Blackstone, the world’s largest private equity firm, has become the latest blue chip manager to run a secondaries process on one of its funds.
The New York-headquartered firm is running a single-asset restructuring on its $7 billion 2012-vintage Tactical Opportunities Fund, according to three sources familiar with the matter.
The deal is worth at least $600 million in net asset value and involves moving Phoenix Tower International, a wireless infrastructure operator, into a continuation vehicle so that Blackstone can have more time to manage the asset into the next phase of growth while giving liquidity to limited partners that wish to exit, the sources said.
Blackstone owns around 62 percent of PTI, one of the sources said.
The deal, which launched at the beginning of the year, is nearing the final stages and secondaries buyers have been selected, according to two of the sources. The identities of the buyers is undisclosed.
Park Hill is advising on the deal, two of the sources said.
The deal would be one of the largest single-asset restructurings to close. TDR Capital’s process on its 2007-vintage fund, involving British pub chain Stonegate Pubs, involved almost $1 billion in NAV, as sister publication Secondaries Investor reported in October.
The private equity giant joins the likes of Warburg Pincus and PAI Partners, which have both launched single-asset restructurings this year. Such deals remain a small part of the overall GP-led market: just 9 percent of complex secondaries deals last year involved single assets, according to data from advisory firm Evercore.
Blackstone acquired Boca Raton-based PTI in 2014. The firm manages over 6,000 towers, 986 kilometres of fibre and more than 80,000 other wireless infrastructure and related sites throughout the US, Latin America and the Caribbean, according to its website.
Last July Blackstone agreed to sell a minority stake in PTI to John Hancock Life Insurance – a division of the Canadian insurance giant Manulife Financial Corporation – which used its $2 billion John Hancock Infrastructure Fund to fund the deal.
Advocates of single-asset deals see them as beneficial to all sides. GPs can be granted more time and capital to develop the asset and can maintain a stream of fees, while limited partners can cash out for a healthy sum to a secondaries buyer or roll over in hope that the asset will eventually exit for a more impressive valuation. The new vehicle will typically have more LP-friendly terms than traditional two-and-20.
“Within these transactions, the acquiring vehicles typically pay lower fees and carried interest to the GP than the standard 2 percent and 20 percent, respectively, that a third-party GP would take,” Yaron Zafir, head of secondaries at advisory firm and placement agent Rede Partners, wrote in a guest commentary for Secondaries Investor. “This means lower gross to net spread for the backing secondary investors, allowing them to pay a higher price.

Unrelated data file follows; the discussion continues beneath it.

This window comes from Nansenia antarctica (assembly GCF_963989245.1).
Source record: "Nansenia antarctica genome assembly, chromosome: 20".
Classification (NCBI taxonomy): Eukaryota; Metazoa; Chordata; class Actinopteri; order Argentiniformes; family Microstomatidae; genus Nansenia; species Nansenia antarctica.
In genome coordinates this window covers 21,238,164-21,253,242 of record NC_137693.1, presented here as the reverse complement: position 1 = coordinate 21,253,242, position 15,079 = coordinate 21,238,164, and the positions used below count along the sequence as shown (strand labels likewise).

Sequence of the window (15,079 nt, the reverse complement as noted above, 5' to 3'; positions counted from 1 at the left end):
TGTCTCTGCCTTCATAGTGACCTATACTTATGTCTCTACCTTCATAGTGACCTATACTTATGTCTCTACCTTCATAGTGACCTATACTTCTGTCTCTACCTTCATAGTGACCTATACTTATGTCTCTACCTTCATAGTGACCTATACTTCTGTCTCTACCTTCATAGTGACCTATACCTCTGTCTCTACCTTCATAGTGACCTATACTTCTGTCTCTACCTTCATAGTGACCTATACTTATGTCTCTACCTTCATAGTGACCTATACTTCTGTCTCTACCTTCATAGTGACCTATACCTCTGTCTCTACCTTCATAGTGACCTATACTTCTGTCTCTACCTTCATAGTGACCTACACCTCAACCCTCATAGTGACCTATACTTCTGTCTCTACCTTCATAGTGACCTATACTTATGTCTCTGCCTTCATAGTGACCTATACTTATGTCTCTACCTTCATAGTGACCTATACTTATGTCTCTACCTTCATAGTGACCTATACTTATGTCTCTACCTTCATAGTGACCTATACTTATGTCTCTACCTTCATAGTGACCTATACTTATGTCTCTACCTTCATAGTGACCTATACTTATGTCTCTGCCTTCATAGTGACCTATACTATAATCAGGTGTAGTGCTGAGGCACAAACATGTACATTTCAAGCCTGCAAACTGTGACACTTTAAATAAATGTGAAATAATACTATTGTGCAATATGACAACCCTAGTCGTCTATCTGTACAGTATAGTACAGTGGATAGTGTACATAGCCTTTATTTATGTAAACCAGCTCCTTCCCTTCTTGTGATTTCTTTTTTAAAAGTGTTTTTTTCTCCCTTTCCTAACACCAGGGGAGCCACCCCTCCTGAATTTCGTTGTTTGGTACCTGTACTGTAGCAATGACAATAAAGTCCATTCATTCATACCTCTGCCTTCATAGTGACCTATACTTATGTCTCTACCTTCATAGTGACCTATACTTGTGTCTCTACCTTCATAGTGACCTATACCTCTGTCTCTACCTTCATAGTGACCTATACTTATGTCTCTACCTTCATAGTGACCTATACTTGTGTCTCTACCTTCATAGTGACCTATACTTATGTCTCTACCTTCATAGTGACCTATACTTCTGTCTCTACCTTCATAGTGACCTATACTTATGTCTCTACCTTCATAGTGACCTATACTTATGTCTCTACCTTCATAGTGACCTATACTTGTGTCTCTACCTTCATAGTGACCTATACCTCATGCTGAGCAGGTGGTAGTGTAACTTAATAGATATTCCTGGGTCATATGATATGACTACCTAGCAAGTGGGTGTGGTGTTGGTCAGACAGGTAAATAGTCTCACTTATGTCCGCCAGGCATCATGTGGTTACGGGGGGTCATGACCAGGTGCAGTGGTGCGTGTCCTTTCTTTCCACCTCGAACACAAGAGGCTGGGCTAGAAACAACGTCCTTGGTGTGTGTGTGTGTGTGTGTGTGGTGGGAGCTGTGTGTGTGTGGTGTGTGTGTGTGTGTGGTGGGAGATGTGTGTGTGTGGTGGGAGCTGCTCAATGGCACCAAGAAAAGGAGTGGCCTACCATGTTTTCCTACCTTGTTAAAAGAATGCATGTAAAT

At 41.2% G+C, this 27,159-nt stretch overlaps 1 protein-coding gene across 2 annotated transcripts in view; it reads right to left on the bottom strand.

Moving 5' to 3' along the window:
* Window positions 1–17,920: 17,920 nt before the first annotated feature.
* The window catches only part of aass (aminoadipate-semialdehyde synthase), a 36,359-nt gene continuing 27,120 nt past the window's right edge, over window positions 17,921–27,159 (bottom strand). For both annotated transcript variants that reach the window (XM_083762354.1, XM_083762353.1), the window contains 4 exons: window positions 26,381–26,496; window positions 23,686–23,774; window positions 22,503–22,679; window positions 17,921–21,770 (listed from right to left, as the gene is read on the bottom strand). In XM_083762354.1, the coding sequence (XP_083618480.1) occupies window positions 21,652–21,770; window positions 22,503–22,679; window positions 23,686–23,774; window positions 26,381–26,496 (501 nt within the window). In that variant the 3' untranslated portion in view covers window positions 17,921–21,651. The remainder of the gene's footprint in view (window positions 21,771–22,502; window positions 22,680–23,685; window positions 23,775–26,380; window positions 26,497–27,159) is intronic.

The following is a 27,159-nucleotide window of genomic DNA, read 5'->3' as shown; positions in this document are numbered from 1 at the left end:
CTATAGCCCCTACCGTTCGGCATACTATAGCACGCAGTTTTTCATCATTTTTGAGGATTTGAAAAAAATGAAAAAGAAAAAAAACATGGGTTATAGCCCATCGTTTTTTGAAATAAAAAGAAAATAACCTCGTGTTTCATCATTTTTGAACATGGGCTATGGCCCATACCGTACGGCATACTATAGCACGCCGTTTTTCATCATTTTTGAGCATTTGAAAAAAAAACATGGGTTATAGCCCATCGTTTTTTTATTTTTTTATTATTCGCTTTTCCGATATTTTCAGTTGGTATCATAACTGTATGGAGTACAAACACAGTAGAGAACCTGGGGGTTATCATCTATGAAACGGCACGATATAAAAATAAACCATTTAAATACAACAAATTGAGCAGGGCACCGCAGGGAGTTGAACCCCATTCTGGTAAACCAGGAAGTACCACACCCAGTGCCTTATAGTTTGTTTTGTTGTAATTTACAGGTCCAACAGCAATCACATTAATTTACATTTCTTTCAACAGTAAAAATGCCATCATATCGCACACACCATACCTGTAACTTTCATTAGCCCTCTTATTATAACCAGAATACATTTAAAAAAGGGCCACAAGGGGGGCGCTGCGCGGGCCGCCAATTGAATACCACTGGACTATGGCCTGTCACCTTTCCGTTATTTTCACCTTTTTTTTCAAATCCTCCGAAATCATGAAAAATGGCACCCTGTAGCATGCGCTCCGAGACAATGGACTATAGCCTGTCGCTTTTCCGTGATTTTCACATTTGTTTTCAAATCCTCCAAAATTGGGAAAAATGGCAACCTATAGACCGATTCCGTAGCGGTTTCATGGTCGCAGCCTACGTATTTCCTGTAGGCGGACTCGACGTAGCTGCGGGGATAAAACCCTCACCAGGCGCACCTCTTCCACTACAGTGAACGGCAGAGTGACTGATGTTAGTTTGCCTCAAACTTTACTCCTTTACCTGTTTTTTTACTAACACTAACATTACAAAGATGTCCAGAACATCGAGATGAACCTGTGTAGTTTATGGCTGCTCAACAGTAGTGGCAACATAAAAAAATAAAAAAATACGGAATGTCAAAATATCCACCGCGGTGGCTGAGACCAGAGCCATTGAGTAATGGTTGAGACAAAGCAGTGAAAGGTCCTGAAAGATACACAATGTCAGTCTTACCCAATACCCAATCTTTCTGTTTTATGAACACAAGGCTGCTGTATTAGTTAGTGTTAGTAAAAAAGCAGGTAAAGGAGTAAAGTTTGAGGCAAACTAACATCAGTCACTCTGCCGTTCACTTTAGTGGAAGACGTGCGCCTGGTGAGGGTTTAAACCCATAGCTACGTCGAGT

By keeping the same GP and allowing it to continue to execute its existing value creation plan, investors in the acquisition vehicle are mitigating many of the risks associated with a change of control, he added. “Lower risk typically means higher pricing.”
Others believe such deals reward failure. “For my part, I find [single-asset deals] completely absurd,” Olav Ostin, managing partner of venture capital directs specialist TempoCap, said on a panel at the IPEM conference in January. “If you can’t sell the asset, there’s a problem with it.”
Blackstone’s Tactical Opportunities unit makes opportunistic investments in deals that are time-sensitive, complex or in dislocated markets where it believes risk is fundamentally mispriced, according to the firm’s website. The group is led globally by David Blitzer.
Tactical Opportunities Fund closed in 2013 including a $750 million commitment from New Jersey Division of Investment and commitments worth $500 million from each of the California Public Employees’ Retirement System and New York State Common Retirement Fund, according to PEI data.
Blackstone has since raised two Tactical Opportunities funds: a $6.7 billion second vehicle in 2015 and a third vehicle which launched in 2017 which has raised at least $4.1 billion so far.
The firm had $512 billion in assets under management as of 31 March, according to its latest earnings report.
Separate spokeswomen for Blackstone and Park Hill declined to comment.